that even if you've got the prettiest UI, the fastest IO, the perfect API,
whatever --- even if you've got these things, your effort is meaningless (or
worse, a net negative to forward progress) unless people actually *use* your
stuff.  If you're not improving peoples' lives significantly, you're wasting
resources (talent, time, money, mental bandwidth of other people, etc.) that
could better be used elsewhere.

Lots of companies fail on the "release" front.  Further, it's not enough to just
get it out there;  you've got to beat the other folks to the punch.  Even if
you're delivering 100% and they're delivering only 80%, if they beat you to
market you've lost.

A few companies --- usually driven by egomaniacal, introspective, vain techies
--- fail on the relevance front.  I've come close to failing on that front
myself, before.  That was Be's biggest problem:  they weren't relevant.  They
didn't mean enough to enough people, they didn't solve a problem that our
industry recognized that it had.  It's Apple's problem, too:  by being to
inwardly focused, they've pissed away their position bit by bit.  At one point
they were the most relevant company in the world.  Now they're entirely
irrelevant.  iMacs with flowers on them?

Similarly compatibility.  The list is endless, but the fact is that if you don't
plug-and-play right from the start with the other things that people think are
relevant, you lose.  Game over.  This is why there's only one consumer OS that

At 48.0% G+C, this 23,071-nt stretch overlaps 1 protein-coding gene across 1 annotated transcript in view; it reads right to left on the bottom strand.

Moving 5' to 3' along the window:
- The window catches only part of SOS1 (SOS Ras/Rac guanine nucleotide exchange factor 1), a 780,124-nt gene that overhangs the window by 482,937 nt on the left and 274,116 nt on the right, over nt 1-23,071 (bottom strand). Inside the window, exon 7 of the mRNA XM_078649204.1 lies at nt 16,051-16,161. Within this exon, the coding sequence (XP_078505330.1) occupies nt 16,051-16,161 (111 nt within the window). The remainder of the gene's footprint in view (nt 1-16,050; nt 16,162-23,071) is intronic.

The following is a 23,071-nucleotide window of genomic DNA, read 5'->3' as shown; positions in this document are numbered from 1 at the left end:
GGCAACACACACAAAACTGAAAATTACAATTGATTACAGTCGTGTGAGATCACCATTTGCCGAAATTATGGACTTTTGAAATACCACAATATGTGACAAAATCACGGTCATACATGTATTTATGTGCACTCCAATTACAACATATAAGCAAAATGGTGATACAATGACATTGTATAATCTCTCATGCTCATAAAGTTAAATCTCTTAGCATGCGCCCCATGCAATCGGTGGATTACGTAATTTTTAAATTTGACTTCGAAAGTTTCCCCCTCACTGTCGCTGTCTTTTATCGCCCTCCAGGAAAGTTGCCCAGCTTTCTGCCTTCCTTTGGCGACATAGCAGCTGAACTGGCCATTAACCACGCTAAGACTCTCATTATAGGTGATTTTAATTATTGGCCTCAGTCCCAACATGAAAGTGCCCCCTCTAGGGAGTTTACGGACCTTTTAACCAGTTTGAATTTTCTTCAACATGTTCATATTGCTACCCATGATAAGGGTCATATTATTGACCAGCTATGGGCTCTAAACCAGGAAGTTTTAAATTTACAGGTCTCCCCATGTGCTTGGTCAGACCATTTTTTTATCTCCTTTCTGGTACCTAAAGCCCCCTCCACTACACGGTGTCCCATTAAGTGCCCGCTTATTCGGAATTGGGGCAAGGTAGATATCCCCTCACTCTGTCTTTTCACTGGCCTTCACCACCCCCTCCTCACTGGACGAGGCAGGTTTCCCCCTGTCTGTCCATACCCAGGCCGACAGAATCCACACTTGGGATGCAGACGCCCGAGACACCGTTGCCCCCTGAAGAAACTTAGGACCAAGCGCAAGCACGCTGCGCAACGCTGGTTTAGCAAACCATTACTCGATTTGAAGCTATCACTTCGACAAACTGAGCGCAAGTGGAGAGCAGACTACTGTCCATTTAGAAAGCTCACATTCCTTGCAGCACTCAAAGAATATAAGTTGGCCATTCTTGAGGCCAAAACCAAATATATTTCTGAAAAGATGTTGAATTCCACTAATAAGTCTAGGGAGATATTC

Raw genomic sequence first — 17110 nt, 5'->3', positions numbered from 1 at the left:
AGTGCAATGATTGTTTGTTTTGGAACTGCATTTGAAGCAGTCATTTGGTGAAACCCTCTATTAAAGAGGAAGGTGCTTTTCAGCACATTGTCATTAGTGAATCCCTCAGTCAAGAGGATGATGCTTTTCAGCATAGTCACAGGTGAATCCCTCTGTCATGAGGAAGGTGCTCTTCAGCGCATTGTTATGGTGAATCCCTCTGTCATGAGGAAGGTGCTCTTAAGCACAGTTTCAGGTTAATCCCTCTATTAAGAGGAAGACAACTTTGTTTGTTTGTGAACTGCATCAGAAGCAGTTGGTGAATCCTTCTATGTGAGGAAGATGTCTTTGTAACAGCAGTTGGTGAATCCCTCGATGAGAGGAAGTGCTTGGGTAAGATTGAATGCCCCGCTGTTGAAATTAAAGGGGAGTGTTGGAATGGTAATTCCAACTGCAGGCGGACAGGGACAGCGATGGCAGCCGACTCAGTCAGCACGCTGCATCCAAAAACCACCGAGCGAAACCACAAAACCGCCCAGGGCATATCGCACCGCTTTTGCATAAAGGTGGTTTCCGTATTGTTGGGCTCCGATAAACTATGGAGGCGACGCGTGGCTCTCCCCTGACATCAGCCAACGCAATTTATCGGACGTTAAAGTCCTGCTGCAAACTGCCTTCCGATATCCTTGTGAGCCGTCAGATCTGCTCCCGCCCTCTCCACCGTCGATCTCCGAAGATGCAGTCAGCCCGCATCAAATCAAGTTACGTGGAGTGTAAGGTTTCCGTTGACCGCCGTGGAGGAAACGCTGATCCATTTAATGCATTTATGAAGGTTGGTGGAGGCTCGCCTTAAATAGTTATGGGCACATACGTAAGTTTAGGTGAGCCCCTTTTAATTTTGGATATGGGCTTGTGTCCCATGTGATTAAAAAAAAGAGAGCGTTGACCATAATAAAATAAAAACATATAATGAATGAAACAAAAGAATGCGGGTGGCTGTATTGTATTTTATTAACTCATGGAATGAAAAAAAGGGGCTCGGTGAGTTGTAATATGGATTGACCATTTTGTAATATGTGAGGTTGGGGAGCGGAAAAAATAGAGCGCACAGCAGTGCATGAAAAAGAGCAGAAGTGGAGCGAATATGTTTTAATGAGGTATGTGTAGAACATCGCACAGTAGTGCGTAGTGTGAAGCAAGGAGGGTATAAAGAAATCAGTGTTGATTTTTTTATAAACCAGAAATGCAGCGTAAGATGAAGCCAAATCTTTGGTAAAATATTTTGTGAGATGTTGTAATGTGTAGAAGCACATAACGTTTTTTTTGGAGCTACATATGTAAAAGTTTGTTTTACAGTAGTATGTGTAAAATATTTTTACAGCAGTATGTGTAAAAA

is of interest, this is why XML --- aside from its technical merits --- trumps
frames, [nb:  cf. NewtonScript, the ne plus ultra of programming languages in my
friend's view] and this is why HTTP is the universal transport or whatever it

Finally, there's survivability.  It's not enough to nail the first three.  You
have to compete, and continue to compete, indefinitely in order to maintain your
relevance.  Our industry is a kind of ecology of software and services, and
there *is* a fitness function.  From empirical evidence, it's reasonable to
speculate that this fitness function values these first three kinds of relevance
more than aesthetics or ergonomics.  And if you can't survive, your not going to
be "usable" in any useful sense of the word.

Usable:  Windows, IE, Office, Apache, Linux for servers, ICQ, Palm, C, Perl
Questionable:  Netscape, IIS, Windows NT, Napster, Linux for desktops, Java
Unusable:  BeOS, Newton, Objective C, Smalltalk...  Macintosh?

Note that in many of these cases, the "usable" products fail on *any* but the
intangibles mentioned above.  Windows is uglier than the Mac and maybe Linux,
Apache is complete crap from an administrative standpoint, ICQ is ungodly
baroque, Palm is ugly, Perl is ghastly.  OTOH, BeOS is pretty and fast, Newton
was 20 years ahead of its time, the Mac has always been more user-friendly from
an immediate perspective.  Both Objective C and Smalltalk were beautiful
languages.  OTOH, because they "failed" to some degree on the other critical
fronts, I can't use them today to accomplish what I want, which is to help move
things forward for our industry.  Therefore:  unusable.